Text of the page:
Otherwise, you could run afoul of IRS rules for excess contributions to a Roth IRA. For details on how this little trap works -- as well as info about how to extricate yourself if you've fallen into it -- check out this page at Fairmark.com.
By the way, RMD rules also apply to 401(k)s, although If you're 70 ½ or older and still working, you don't have to draw money from a 401(k) or similar plan with your current employer, assuming your plan allows you this latitude and you don't own 5% or more of the company.
Also, unlike with IRAs, if you have more than one 401(k), you must withdraw the RMD from each one separately. For more on the rules for RMDs and 401(k)s, click here.
Even if you're not 70 ½ or older, you may still be required to take RMDs if you inherited an IRA or 401(k).
If you have a Roth IRA, on the other hand, you're not required to take RMDs whatever your age, although if you've inherited a Roth you may face them. You can get the lowdown on taking distributions from inherited retirement accounts by checking out this guide.
Finally, some people have enough other income so that they don't need or want to pull money from IRAs or other retirement accounts. But unless you want to incur that 50% penalty, you must take them nonetheless.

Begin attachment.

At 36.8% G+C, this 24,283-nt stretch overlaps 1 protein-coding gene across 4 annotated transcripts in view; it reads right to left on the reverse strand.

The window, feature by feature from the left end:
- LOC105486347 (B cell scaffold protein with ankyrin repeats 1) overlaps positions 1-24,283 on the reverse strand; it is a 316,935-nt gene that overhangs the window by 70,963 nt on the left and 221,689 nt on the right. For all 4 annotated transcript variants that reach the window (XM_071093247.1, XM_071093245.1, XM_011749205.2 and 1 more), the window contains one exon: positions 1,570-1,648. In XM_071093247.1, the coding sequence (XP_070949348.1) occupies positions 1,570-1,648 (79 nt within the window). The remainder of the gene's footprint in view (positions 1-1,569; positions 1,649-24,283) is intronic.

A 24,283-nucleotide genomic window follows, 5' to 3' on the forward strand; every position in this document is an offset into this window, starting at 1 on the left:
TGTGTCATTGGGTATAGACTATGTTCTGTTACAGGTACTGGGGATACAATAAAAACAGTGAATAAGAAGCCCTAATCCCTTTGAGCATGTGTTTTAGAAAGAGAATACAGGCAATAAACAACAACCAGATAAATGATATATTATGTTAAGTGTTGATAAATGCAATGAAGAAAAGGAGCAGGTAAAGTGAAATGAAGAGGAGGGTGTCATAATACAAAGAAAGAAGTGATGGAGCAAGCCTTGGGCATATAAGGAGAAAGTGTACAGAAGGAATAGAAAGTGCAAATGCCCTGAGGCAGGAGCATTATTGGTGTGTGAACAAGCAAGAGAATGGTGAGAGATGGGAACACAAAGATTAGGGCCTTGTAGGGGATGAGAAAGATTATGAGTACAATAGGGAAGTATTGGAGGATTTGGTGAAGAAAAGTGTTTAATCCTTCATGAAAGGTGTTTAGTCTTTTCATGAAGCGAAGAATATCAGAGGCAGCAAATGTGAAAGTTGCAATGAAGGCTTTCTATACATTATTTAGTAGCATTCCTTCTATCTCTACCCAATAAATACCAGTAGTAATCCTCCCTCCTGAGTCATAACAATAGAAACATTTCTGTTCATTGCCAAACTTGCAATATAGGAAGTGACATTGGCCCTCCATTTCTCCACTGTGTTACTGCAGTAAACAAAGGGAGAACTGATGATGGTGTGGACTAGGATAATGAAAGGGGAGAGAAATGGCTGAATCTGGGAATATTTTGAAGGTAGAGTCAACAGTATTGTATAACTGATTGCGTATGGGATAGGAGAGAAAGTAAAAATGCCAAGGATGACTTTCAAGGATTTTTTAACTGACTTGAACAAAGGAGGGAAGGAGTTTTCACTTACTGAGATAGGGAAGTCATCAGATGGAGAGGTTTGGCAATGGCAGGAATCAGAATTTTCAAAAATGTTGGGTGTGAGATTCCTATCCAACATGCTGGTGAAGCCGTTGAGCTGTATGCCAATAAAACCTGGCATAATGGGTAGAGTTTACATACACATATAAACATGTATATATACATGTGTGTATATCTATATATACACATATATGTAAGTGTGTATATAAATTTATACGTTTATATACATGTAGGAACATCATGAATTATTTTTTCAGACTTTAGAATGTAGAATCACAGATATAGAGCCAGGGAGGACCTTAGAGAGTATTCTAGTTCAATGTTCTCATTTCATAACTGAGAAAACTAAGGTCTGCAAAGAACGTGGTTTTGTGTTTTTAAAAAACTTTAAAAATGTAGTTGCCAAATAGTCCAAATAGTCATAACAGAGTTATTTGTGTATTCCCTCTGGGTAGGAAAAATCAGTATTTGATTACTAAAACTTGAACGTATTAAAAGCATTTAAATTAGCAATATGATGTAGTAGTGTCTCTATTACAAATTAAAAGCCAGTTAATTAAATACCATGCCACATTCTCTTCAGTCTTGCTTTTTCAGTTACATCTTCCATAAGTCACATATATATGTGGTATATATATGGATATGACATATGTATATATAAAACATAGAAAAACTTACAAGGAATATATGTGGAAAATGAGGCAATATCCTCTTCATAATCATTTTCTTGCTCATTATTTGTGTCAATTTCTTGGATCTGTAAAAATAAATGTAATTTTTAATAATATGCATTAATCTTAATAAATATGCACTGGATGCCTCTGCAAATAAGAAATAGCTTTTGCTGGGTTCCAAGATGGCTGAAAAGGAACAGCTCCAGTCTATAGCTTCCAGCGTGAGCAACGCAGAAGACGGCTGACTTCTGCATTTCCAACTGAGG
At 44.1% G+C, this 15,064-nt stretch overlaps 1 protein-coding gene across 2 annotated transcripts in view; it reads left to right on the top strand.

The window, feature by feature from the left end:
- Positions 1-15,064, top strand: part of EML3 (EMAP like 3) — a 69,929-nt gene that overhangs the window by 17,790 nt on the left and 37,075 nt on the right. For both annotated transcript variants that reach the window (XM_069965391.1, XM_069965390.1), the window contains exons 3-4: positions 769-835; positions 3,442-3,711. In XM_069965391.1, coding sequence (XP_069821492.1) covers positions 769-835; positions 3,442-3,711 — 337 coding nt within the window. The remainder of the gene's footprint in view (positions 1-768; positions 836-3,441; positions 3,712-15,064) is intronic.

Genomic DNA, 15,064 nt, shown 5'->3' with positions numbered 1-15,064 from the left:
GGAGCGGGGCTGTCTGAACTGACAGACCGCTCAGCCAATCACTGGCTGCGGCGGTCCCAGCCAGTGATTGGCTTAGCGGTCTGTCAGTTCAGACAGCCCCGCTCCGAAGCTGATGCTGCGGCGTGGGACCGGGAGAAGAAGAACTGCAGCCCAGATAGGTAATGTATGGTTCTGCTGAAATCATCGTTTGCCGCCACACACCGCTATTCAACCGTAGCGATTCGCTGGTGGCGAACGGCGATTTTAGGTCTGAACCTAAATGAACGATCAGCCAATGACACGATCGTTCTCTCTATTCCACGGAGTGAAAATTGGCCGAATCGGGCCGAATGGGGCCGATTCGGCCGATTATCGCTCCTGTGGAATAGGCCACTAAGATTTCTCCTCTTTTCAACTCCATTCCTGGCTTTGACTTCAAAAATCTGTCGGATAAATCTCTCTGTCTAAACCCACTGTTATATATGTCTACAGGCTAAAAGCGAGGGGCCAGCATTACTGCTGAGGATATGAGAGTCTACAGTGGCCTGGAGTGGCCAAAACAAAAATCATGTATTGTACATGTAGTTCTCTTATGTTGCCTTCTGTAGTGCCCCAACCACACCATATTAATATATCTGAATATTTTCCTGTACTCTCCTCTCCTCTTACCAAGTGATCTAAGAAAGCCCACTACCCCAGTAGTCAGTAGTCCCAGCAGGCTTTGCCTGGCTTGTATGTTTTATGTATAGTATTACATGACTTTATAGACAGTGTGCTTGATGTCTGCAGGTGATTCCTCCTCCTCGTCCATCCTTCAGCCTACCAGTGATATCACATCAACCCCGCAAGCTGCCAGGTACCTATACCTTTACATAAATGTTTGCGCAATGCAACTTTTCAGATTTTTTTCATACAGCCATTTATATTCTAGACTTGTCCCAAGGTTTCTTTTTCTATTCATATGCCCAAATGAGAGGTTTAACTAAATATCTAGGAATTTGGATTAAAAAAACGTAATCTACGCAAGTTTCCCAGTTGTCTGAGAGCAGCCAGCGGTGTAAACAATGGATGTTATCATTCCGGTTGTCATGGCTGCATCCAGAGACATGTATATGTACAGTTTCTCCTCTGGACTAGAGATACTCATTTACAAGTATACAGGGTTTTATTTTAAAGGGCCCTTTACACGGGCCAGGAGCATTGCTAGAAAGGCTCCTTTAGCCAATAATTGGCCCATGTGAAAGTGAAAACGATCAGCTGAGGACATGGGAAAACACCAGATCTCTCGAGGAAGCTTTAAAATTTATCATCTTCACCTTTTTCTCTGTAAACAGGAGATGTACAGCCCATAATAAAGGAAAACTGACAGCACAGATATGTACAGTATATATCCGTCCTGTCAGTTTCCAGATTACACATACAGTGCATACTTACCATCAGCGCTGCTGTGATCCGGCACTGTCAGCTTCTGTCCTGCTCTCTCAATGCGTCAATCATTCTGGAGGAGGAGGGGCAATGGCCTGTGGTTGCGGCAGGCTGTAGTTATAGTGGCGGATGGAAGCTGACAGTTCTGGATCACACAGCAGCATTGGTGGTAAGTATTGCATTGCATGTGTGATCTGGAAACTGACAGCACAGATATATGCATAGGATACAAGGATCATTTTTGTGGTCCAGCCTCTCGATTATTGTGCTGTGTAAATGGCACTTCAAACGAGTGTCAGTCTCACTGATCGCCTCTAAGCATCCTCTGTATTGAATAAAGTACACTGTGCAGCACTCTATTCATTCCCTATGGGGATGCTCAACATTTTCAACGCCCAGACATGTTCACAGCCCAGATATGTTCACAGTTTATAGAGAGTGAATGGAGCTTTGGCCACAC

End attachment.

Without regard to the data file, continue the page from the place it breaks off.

For choices of what to do if you're in the fortunate situation of not having to dip into your retirement accounts for current income, you can click here. Be aware, though, that one strategy some people see as a way around RMDs -- converting traditional IRA or 401(k) assets to a Roth IRA -- can be tricky.
Aside from the fact that a Roth conversion may not be such a great deal if you won't face a lower tax rate after converting, the extra taxable income created by the pre-tax dollars you convert could make up to 85% your Social Security benefits taxable the year of the conversion, not to mention possibly boost your Medicare Part B premiums.
If you let it go to the last minute, you might forget about it or, just as bad, run into some technical glitch -- like your online instructions to your fund company disappearing into the ether -- that prevents the money from being withdrawn from your account by the deadline.